Voices of Tohoku

September 2012

In early September, IsraAID conducted a seminar for Japanese professors from various Universities and institutions (Tokyo University, Meiji Gakuin University, Akita, Dipex, World Health Organization). In this seminar, the main focus was on interviewing theory—how to approach interviewees and speak to them in effective ways. This seminar was conducted by Professor Amia Lieblich, an oral history expert who has conducted interviews for personal archive projects with Holocaust survivors, Tibetan refugees in India and others. After the seminar, the program moved to Tohoku, where 20 community leaders from Yamamoto-Cho, Watari-Cho and Sendai went through 5-day extensive interview training. During these five days, the group of interviewers learned video interviewing techniques and conducted mock interviews to prepare them for real interviews. During this time, photographer Alex Levac arrived for two weeks and with the help of local municipality and community leaders, gathered photos of places and activities that represent the spirit of the towns of Watari and Yamamoto.

 

 

October 2012 – March 2013

 After the interviewers were trained, an IsraAID project coordinator made a schedule for interviews. Local community leaders started conducting interviews first with top ranking officials in local municipality and then with other local groups and documented a wide perspective of the community story. While interviews were only administered to those who wished to share their story, we were able to gather valuable stories from interesting people such as teachers who ran the evacuation shelters, firemen who had saved lives, and people who had lived in the most affected areas.  Each interviewee was required to sign a release form that gives them the option to either allow IsraAID to use all of the materials freely or to limit the use of their personal testimony. Roughly 95% of participants agreed for their testimony to be open to the public. As of February 2013, IsraAID has gathered over 75, 60-90 min testimonies from the towns of Watari and Yamamoto, which currently is considered among the largest video documentation made to date in Tohoku. This large number of interviews was made do to IsraAId strong trust with the local communities,  We received full support from local municipality and our work has gained a positive momentum in the community.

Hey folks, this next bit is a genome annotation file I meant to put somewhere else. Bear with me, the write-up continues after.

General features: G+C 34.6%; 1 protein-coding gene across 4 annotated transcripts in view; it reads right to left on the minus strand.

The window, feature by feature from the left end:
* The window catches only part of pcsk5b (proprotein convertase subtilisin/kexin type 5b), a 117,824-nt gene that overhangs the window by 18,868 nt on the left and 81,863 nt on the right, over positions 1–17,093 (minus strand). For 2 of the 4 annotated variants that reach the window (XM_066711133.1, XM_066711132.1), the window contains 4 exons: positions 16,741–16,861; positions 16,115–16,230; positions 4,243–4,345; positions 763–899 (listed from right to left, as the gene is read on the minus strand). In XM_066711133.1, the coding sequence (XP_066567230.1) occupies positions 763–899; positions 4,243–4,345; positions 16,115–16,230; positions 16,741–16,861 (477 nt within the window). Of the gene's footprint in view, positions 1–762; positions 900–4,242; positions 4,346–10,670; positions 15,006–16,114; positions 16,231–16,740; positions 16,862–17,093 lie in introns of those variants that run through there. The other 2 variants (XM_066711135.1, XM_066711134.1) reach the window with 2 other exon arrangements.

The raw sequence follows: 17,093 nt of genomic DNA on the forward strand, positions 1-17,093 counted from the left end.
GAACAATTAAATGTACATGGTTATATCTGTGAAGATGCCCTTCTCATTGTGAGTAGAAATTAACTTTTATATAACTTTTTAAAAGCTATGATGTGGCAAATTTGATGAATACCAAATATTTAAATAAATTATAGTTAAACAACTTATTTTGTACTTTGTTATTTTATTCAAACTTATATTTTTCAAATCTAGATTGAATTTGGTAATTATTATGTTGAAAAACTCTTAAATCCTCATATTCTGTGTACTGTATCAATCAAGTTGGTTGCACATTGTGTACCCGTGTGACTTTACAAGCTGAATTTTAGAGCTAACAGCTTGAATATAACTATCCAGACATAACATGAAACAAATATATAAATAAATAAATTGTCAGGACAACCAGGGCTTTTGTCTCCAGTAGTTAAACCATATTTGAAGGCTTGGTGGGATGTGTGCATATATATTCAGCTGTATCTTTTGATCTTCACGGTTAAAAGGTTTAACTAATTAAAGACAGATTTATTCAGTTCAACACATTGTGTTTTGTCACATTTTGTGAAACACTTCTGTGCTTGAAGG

Future Plans

 

On March 8th  2013 we will hold an academic event for professors from various Japanese Universities on Oral History Research based on the stories from Tohoku.

Also we will launch our community books and honor our local partners at a ceremony.

Following we will begin delivering the participants from Tohoku a package that will include each personal interview on DVD along side with the community book.

In addition we will launch local archives in the Towns of Watari and Yamamoto so that residents will have access to the videos produced by Voices of Tohoku project.

The local municipality will copy our digital files so that data will remain stored for the future.